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Ruskin paleontologist puts the hip into bones

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By Mitch Traphagen

RUSKIN — Frank Garcia has a way of making paleontology hip. On Saturday nights, Garcia and his guests grab microphones to belt out tunes standing next to an enormous skull of a tyrannosaurs Rex in the “Rex Room” on the lower level of his Ruskin home. Lining the walls and in cases are more skulls and artifacts from his years of bone hunting. Through those years he has gained acceptance and recognition in the science community along with world fame. Not bad for a guy without a degree in paleontology.

Paleontologist Frank Garcia of Ruskin carefully cleans the bones of a 35-million-year-old Oreodont. He found the fanged sheep-like creature on his ranch in western Nebraska. Mitch Traphagen photo
Garcia has changed the way we understand history. No, not American history — a bit further back than that. Two million or 35 million years further back from that. Here in Florida, he has discovered creatures that were previously not known to exist — at least 30 in all — and rose to fame with what some think is the world’s largest known deposit of ice-age fossils in the Leisey Shell Pit near the Little Manatee River. Along the way he has opened a window to our far-distant past for thousands of children — at least 50,000 by his count.
“A dinosaur tooth will trump the Mona Lisa every time in front of a thousand kids,” he said.
Last Saturday, just outside the door of the Rex Room, Garcia unveiled the bones of a 35-million-year-old sheep-like creature called an Oreodont. But this wasn’t your ordinary run-of-the-mill little sheep — it had fangs.
“They were grazers but their canines suggest they were more aggressive than your normal sheep,” Garcia said.
Garcia is a man of deep passion — for his friends and for bones. That passion is what has made a former tradesman into a world renowned scientist. He is a man comfortable in his own skin but leads a dual life between his home in Florida and his ranch in the panhandle of Nebraska.
The Oreodont, the fanged sheep, came from Nebraska. Garcia found it, protected the entire fossil in a plaster cast and brought it home to Florida. Garcia leads three expeditions a year to his ranch, taking 35 or 40 visitors out into the scrub and badlands to search for their own pieces of history. In the search, perhaps Garcia and his guests find their own legacies — the knowledge that some things do remain in this world. The dry high plains climate helps to ensure that.
“The springtime sage permeates the air up there,” Garcia said. “The first thing my guests notice is the smell of the prairie air. We stay at a place called the High Plains Homestead across the dirt road from my ranch. They have homemade food, pies and bread — it’s been a big hit with all of my clients.”
But the thrill of staying in a western bunkhouse and visiting the cook shack, however, is no match for the expedition itself.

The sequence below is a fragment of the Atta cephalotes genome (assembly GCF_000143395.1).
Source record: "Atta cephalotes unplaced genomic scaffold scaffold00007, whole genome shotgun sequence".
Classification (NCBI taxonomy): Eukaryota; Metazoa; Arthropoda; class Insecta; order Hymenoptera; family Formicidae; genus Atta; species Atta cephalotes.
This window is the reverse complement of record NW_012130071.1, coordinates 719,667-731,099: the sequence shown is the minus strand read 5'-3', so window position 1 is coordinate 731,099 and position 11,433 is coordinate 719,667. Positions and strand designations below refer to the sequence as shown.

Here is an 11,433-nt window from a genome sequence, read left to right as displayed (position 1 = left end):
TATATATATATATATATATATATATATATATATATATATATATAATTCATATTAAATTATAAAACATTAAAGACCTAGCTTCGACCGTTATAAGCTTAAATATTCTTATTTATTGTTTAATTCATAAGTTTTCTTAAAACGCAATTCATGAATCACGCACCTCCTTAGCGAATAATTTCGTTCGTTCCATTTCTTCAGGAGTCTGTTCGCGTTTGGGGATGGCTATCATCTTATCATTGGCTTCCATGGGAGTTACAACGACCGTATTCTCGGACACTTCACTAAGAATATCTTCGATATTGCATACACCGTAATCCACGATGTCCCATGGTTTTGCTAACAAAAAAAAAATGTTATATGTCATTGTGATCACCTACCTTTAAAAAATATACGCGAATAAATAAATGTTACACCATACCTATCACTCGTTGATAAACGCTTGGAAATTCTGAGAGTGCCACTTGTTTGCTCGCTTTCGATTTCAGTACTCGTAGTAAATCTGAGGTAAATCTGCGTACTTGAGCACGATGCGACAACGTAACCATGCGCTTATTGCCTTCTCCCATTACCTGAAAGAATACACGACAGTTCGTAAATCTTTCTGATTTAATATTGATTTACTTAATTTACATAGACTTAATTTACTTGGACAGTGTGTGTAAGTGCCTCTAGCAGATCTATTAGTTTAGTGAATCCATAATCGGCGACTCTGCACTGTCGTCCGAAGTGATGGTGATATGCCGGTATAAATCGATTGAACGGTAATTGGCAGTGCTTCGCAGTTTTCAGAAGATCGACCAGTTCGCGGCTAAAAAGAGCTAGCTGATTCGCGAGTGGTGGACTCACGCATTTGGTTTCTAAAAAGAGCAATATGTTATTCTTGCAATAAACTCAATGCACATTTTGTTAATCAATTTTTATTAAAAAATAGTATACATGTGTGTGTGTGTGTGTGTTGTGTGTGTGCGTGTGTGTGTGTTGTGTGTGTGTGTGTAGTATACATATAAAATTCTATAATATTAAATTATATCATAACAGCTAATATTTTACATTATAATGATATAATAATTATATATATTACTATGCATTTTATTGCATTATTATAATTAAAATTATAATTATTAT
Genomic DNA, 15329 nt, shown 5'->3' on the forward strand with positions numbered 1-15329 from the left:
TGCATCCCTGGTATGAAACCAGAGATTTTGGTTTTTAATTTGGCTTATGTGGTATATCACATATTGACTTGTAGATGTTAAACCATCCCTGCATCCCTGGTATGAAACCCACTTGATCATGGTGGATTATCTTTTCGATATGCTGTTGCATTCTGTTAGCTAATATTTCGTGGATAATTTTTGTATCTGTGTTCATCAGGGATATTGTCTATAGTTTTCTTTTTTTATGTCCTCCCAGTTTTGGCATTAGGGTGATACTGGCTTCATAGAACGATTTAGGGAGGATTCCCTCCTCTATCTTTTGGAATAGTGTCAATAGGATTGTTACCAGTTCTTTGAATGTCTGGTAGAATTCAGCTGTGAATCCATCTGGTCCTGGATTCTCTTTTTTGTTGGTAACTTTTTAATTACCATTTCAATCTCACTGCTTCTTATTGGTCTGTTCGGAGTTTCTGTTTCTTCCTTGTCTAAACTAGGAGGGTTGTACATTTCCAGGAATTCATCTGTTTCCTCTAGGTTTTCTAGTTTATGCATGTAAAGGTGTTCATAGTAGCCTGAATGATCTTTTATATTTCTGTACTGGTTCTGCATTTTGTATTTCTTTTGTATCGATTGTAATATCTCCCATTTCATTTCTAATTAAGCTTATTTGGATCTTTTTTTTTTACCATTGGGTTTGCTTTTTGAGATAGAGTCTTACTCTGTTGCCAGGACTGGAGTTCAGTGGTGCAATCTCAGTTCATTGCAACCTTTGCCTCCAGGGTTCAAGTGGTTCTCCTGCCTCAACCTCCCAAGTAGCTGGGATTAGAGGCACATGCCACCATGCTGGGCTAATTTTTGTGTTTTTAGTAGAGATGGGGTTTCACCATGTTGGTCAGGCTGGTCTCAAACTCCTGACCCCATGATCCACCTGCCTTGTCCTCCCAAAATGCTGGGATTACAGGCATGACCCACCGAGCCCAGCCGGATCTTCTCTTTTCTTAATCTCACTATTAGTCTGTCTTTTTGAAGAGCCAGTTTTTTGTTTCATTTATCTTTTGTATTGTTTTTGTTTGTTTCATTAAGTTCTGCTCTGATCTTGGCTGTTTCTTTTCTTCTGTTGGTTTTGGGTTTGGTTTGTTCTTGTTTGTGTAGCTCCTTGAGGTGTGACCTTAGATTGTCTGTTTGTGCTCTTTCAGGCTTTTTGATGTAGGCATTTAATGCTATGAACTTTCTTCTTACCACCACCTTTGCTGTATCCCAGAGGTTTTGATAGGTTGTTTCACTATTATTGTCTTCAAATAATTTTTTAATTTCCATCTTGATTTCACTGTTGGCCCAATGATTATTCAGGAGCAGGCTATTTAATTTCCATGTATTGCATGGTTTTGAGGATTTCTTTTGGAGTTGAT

“It’s fun watching visitors freak out when seeing and meeting a creature from another time,” Garcia said. “Then there’s the excitement of having their wonderful discovery from my ranch on display in their own homes. Clients can keep anything they find, I have no restrictions on that. Some of those finds have been worth as much as $10,000 to $18,000.”
Garcia earned his degree the hard way — through a natural talent, know-how, experience and passion. A previously unknown species of antelope now bears his name, Antilopcaptra Garciae. Another creature, the Kyptoceras Amatorum, a giraffe-like animal with antelope horns, was named in his honor. On Saturday, Garcia provided a small Oreodont, the fanged sheep with an attitude, with a measure of immortality. Thirty-five million years after that very animal laid down and died, it has come back for us to see, to touch, to understand. This little Oreodont has not been forgotten.
Through his discoveries, Garcia has already achieved his own level of immortality. But for the rest of us, he has demonstrated that it is possible to leave something behind after this life. Some things do last forever — or at least close to it. Through the bones of the little fanged sheep and countless other creatures, Garcia has illustrated the possibility that we could indeed be remembered.
Mitch Traphagen photo Garcia has shared his discoveries with tens of thousands of people over the years and has been featured on national television programs and in magazines. “A dinosaur tooth will trump the Mona Lisa everytime in front of a 1,000 kids,” he said. Above, a measure of immortality for a creature millions of years old.
In his 1950 Nobel Prize acceptance speech, author William Faulkner said, “I believe that man will not merely endure: he will prevail. He is immortal, not because he alone among creatures has an inexhaustible voice, but because he has a soul, a spirit capable of compassion and sacrifice and endurance.”
Without knowing it, Faulkner perfectly described Frank Garcia.
“It’s a sad shame that paleontology is considered the ‘Rodney Dangerfield’ of the sciences by the “power people’,” Garcia said, discussing his chosen branch of science.
But then again, the “power people” have probably never led a group of children (or business executives) crawling on the ground to make new discoveries, or have never belted out tunes on a Saturday night in the Rex Room. Like the Oreodont, Garcia has prevailed.
For more information about his Nebraska expeditions or his books, including the biography, I Don’t Have Time To Be Sane: The Life Story of One of the Most Notorious Fossil Hunters in America, call 813-641-7691 or email garciafossilfinder@yahoo.com.

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